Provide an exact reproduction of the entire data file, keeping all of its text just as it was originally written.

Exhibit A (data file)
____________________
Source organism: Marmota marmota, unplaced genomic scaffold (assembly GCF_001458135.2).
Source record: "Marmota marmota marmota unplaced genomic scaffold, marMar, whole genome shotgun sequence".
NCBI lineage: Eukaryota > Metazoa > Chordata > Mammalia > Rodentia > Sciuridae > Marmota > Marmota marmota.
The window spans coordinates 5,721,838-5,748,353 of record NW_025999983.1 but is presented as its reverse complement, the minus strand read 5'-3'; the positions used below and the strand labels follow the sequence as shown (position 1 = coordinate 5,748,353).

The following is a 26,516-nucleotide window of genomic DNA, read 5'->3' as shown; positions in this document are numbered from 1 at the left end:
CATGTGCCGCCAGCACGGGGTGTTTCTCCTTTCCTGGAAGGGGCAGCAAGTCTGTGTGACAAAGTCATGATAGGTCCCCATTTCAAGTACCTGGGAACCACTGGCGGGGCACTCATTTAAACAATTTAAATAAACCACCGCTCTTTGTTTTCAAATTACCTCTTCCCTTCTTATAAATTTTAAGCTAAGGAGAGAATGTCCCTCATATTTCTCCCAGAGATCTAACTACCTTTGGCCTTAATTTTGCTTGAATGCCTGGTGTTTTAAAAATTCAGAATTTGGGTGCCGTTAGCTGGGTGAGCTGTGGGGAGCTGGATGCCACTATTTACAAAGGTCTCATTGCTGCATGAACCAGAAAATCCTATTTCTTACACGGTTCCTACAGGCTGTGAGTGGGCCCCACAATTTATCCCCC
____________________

Source organism: Marmota marmota, unplaced genomic scaffold (assembly GCF_001458135.2).
Source record: "Marmota marmota marmota unplaced genomic scaffold, marMar, whole genome shotgun sequence".
NCBI lineage: Eukaryota > Metazoa > Chordata > Mammalia > Rodentia > Sciuridae > Marmota > Marmota marmota.
The window spans coordinates 5,721,838-5,748,353 of record NW_025999983.1 but is presented as its reverse complement, the minus strand read 5'-3'; the positions used below and the strand labels follow the sequence as shown (position 1 = coordinate 5,748,353).

The following is a 26,516-nucleotide window of genomic DNA, read 5'->3' as shown; positions in this document are numbered from 1 at the left end:
CATGTGCCGCCAGCACGGGGTGTTTCTCCTTTCCTGGAAGGGGCAGCAAGTCTGTGTGACAAAGTCATGATAGGTCCCCATTTCAAGTACCTGGGAACCACTGGCGGGGCACTCATTTAAACAATTTAAATAAACCACCGCTCTTTGTTTTCAAATTACCTCTTCCCTTCTTATAAATTTTAAGCTAAGGAGAGAATGTCCCTCATATTTCTCCCAGAGATCTAACTACCTTTGGCCTTAATTTTGCTTGAATGCCTGGTGTTTTAAAAATTCAGAATTTGGGTGCCGTTAGCTGGGTGAGCTGTGGGGAGCTGGATGCCACTATTTACAAAGGTCTCATTGCTGCATGAACCAGAAAATCCTATTTCTTACACGGTTCCTACAGGCTGTGAGTGGGCCCCACAATTTATCCCCC